Read more: http://www.dailymail.co.uk/news/article-2074134/High-speed-photography-captures-moment-splash-caffeine-drink.html#ixzz2yo3UMpO3
Zoom Info
littlelimpstiff14u2:

Liquid Sculpture Art Photography by Jack Long 
Jack Long, Liquid Art Photography. My goal is to create intriguing visual art using liquids as my subject. Because it is fluid, and happen so quickly, photography is the only method of seeing them. The photography portion is only the final stage in the creation of these images of fluids suspended in mid-air for a very brief period of time. The whole action takes just a fraction of a second. I work to create and capture the three dimensional fluid form at it’s most interesting shape and position. The form is captured with high speed flash photography that has a duration of as brief as 1/10,000th of a second. Even with complicated construction and extensive testing, the results are still often surprising and serendipitous.While there is a lot of technical aspects to the work, my goal is to always strive to create visually intriguing photography. As an experienced photographer, the quality of light and form are extremely important in bringing out the characteristics and shapes of the fluids. Unlike much splash based photography being made lately, the images I create are single capture events. I do not use photoshop composition or digital imaging to create my images. The techniques I use are self discovered and proprietary.
http://www.cuded.com/2013/01/incredible-splash-photography-by-jack-long/
'I have created forms as large as one half of a metre in diameter to as small as 5cm. They all have similar forms that I can then transform depending upon the variables I apply.'
The 53-year-old uses a Canon 1Ds MkII camera with a Canon 28-70 f2.8 lens at 50mm.
Mr Long added: ‘The shutter speed was set at 125, but because I was using high-speed flash, I just needed to trigger the lights while suppressing ambient light. 
'I have used an infrared flash trigger at times but these are triggered more by eye and feel than with an electronic system.'
Read more: http://www.dailymail.co.uk/news/article-2074134/High-speed-photography-captures-moment-splash-caffeine-drink.html#ixzz2yo3UMpO3
Zoom Info
littlelimpstiff14u2:

Liquid Sculpture Art Photography by Jack Long 
Jack Long, Liquid Art Photography. My goal is to create intriguing visual art using liquids as my subject. Because it is fluid, and happen so quickly, photography is the only method of seeing them. The photography portion is only the final stage in the creation of these images of fluids suspended in mid-air for a very brief period of time. The whole action takes just a fraction of a second. I work to create and capture the three dimensional fluid form at it’s most interesting shape and position. The form is captured with high speed flash photography that has a duration of as brief as 1/10,000th of a second. Even with complicated construction and extensive testing, the results are still often surprising and serendipitous.While there is a lot of technical aspects to the work, my goal is to always strive to create visually intriguing photography. As an experienced photographer, the quality of light and form are extremely important in bringing out the characteristics and shapes of the fluids. Unlike much splash based photography being made lately, the images I create are single capture events. I do not use photoshop composition or digital imaging to create my images. The techniques I use are self discovered and proprietary.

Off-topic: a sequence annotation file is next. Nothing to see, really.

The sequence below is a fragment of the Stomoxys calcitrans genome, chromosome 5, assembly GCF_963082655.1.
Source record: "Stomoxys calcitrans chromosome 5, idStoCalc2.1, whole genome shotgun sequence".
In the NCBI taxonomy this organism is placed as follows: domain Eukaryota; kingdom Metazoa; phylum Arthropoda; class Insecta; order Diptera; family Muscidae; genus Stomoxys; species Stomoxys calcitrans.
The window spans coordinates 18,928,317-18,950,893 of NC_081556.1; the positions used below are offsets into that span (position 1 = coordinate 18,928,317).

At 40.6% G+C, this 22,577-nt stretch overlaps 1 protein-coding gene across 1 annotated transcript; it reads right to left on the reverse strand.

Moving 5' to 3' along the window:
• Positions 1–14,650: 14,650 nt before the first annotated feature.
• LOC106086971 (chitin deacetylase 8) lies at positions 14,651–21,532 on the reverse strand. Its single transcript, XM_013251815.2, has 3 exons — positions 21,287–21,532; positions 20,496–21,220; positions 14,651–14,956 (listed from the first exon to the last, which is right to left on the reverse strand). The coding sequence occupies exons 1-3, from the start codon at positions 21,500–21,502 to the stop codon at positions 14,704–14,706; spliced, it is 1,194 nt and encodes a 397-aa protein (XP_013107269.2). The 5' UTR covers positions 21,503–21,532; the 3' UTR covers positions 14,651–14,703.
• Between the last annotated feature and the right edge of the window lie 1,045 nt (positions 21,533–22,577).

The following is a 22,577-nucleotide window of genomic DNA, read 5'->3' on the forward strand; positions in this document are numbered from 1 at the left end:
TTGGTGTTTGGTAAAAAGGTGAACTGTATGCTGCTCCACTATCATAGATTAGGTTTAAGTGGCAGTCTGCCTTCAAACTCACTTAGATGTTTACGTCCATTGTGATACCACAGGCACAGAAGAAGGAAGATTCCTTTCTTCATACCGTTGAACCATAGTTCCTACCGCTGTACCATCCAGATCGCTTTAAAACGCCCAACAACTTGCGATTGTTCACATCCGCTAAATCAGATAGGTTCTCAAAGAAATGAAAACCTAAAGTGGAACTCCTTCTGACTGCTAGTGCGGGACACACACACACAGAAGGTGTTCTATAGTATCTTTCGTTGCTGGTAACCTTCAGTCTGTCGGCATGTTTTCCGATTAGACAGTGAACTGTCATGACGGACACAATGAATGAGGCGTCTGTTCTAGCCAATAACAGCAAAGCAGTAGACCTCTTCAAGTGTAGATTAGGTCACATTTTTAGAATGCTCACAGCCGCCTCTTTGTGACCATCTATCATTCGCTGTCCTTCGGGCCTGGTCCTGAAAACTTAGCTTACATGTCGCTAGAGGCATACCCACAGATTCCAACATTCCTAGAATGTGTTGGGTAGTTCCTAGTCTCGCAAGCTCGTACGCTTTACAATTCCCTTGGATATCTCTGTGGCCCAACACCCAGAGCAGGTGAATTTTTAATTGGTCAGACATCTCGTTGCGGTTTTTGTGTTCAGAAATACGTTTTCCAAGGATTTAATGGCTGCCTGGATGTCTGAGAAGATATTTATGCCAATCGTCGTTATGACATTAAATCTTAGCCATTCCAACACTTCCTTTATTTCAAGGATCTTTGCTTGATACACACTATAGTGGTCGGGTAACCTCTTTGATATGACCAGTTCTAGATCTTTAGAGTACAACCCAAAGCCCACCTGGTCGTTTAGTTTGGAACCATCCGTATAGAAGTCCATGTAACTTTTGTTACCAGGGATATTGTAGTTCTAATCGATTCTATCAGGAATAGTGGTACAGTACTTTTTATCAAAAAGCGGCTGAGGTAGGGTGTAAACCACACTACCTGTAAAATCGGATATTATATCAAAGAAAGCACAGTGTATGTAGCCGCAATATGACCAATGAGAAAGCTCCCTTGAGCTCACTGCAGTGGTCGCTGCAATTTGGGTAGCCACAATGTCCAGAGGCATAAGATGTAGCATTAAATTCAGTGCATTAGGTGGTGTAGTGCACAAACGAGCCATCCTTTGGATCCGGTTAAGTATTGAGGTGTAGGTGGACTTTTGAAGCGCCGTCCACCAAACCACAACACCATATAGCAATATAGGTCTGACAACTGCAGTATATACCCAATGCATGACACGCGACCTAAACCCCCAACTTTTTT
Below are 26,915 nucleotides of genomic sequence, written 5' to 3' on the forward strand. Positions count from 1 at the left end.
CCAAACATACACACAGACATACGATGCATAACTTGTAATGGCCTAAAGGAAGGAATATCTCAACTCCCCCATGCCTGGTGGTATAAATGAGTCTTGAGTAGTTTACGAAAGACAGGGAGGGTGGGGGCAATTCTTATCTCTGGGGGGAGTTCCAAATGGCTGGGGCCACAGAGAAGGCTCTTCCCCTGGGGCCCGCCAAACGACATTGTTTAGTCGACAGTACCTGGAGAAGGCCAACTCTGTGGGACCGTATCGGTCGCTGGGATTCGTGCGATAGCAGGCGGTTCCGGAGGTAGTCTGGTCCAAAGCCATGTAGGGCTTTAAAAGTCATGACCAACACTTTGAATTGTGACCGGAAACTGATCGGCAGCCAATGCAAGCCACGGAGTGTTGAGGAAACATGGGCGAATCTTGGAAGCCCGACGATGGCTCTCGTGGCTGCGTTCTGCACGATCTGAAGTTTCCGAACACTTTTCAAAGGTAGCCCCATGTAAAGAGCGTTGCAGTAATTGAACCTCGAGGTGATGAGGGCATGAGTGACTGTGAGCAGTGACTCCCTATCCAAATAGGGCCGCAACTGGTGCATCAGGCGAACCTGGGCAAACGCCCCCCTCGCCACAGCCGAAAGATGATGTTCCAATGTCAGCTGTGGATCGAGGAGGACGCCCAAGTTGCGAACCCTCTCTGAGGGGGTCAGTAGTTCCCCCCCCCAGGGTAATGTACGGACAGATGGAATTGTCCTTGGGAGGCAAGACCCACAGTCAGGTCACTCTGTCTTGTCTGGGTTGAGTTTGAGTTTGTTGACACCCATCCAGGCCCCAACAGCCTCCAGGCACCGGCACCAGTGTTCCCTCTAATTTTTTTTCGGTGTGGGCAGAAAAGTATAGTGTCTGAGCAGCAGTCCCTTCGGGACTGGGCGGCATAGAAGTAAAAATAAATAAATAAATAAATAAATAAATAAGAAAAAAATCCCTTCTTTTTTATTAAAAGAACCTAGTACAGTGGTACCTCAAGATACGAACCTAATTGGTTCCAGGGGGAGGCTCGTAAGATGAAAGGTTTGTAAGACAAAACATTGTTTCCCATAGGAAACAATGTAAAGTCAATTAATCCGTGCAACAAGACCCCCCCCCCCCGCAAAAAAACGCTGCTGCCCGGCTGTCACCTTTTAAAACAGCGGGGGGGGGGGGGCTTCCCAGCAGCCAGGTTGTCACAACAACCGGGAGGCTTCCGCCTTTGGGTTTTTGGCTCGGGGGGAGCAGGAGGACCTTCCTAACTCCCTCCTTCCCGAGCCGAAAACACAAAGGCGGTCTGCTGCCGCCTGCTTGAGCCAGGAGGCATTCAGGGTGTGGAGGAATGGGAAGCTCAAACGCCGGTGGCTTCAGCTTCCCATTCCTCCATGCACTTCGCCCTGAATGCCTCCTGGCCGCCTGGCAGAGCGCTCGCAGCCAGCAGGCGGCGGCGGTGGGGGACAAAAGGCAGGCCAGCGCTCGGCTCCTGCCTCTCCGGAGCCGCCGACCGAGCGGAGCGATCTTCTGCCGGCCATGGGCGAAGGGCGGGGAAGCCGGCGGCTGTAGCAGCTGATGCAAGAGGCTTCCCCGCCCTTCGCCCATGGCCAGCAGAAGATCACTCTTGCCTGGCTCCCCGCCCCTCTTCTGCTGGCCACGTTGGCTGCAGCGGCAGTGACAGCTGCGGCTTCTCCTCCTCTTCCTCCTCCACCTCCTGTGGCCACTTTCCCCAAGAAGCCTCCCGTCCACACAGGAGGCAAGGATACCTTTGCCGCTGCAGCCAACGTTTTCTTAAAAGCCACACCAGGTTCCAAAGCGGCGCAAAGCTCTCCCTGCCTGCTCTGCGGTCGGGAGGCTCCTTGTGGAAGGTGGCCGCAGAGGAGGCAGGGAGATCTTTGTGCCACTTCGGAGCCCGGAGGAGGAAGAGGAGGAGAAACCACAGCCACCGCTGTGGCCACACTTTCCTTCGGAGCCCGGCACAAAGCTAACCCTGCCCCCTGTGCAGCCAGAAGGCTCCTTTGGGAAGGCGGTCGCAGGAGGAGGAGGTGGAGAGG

http://www.cuded.com/2013/01/incredible-splash-photography-by-jack-long/
'I have created forms as large as one half of a metre in diameter to as small as 5cm. They all have similar forms that I can then transform depending upon the variables I apply.'
The 53-year-old uses a Canon 1Ds MkII camera with a Canon 28-70 f2.8 lens at 50mm.
Mr Long added: ‘The shutter speed was set at 125, but because I was using high-speed flash, I just needed to trigger the lights while suppressing ambient light. 
'I have used an infrared flash trigger at times but these are triggered more by eye and feel than with an electronic system.'
Read more: http://www.dailymail.co.uk/news/article-2074134/High-speed-photography-captures-moment-splash-caffeine-drink.html#ixzz2yo3UMpO3
Zoom Info

littlelimpstiff14u2:

Liquid Sculpture Art Photography by Jack Long

Jack Long, Liquid Art Photography. My goal is to create intriguing visual art using liquids as my subject. Because it is fluid, and happen so quickly, photography is the only method of seeing them. The photography portion is only the final stage in the creation of these images of fluids suspended in mid-air for a very brief period of time. The whole action takes just a fraction of a second. I work to create and capture the three dimensional fluid form at it’s most interesting shape and position. The form is captured with high speed flash photography that has a duration of as brief as 1/10,000th of a second. Even with complicated construction and extensive testing, the results are still often surprising and serendipitous.

While there is a lot of technical aspects to the work, my goal is to always strive to create visually intriguing photography. As an experienced photographer, the quality of light and form are extremely important in bringing out the characteristics and shapes of the fluids.

Unlike much splash based photography being made lately, the images I create are single capture events. I do not use photoshop composition or digital imaging to create my images. The techniques I use are self discovered and proprietary.

http://www.cuded.com/2013/01/incredible-splash-photography-by-jack-long/

'I have created forms as large as one half of a metre in diameter to as small as 5cm. They all have similar forms that I can then transform depending upon the variables I apply.'

The 53-year-old uses a Canon 1Ds MkII camera with a Canon 28-70 f2.8 lens at 50mm.

Mr Long added: ‘The shutter speed was set at 125, but because I was using high-speed flash, I just needed to trigger the lights while suppressing ambient light.

'I have used an infrared flash trigger at times but these are triggered more by eye and feel than with an electronic system.'